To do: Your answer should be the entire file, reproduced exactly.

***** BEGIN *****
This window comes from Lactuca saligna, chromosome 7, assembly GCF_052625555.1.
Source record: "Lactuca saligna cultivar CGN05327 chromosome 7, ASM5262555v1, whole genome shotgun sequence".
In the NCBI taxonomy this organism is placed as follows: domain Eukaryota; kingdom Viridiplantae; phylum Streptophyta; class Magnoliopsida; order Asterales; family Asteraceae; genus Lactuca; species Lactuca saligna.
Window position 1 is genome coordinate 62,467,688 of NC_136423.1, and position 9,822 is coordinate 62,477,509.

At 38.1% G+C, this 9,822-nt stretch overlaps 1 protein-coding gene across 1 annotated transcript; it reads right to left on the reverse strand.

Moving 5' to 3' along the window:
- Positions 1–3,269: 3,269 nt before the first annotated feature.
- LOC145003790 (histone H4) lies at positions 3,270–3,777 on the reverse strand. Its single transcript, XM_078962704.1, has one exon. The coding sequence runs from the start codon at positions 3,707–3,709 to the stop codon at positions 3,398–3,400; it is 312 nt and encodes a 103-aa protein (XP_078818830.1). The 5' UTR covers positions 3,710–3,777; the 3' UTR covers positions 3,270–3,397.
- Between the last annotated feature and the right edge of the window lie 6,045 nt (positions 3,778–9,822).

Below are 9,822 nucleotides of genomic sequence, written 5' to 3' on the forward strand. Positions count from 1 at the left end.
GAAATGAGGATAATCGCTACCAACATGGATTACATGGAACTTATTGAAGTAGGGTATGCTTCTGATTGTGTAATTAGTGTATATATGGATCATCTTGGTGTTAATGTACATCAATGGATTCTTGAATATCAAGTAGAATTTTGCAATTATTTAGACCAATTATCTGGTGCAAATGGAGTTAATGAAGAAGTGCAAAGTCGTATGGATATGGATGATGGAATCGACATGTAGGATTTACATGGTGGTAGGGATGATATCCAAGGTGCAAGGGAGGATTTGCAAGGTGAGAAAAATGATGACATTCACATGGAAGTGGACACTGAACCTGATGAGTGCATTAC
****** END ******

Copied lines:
This window comes from Lactuca saligna, chromosome 7, assembly GCF_052625555.1.
Source record: "Lactuca saligna cultivar CGN05327 chromosome 7, ASM5262555v1, whole genome shotgun sequence".
In the NCBI taxonomy this organism is placed as follows: domain Eukaryota; kingdom Viridiplantae; phylum Streptophyta; class Magnoliopsida; order Asterales; family Asteraceae; genus Lactuca; species Lactuca saligna.
Window position 1 is genome coordinate 62,467,688 of NC_136423.1, and position 9,822 is coordinate 62,477,509.

At 38.1% G+C, this 9,822-nt stretch overlaps 1 protein-coding gene across 1 annotated transcript; it reads right to left on the reverse strand.

Moving 5' to 3' along the window:
- Positions 1–3,269: 3,269 nt before the first annotated feature.
- LOC145003790 (histone H4) lies at positions 3,270–3,777 on the reverse strand. Its single transcript, XM_078962704.1, has one exon. The coding sequence runs from the start codon at positions 3,707–3,709 to the stop codon at positions 3,398–3,400; it is 312 nt and encodes a 103-aa protein (XP_078818830.1). The 5' UTR covers positions 3,710–3,777; the 3' UTR covers positions 3,270–3,397.
- Between the last annotated feature and the right edge of the window lie 6,045 nt (positions 3,778–9,822).

Below are 9,822 nucleotides of genomic sequence, written 5' to 3' on the forward strand. Positions count from 1 at the left end.
GAAATGAGGATAATCGCTACCAACATGGATTACATGGAACTTATTGAAGTAGGGTATGCTTCTGATTGTGTAATTAGTGTATATATGGATCATCTTGGTGTTAATGTACATCAATGGATTCTTGAATATCAAGTAGAATTTTGCAATTATTTAGACCAATTATCTGGTGCAAATGGAGTTAATGAAGAAGTGCAAAGTCGTATGGATATGGATGATGGAATCGACATGTAGGATTTACATGGTGGTAGGGATGATATCCAAGGTGCAAGGGAGGATTTGCAAGGTGAGAAAAATGATGACATTCACATGGAAGTGGACACTGAACCTGATGAGTGCATTAC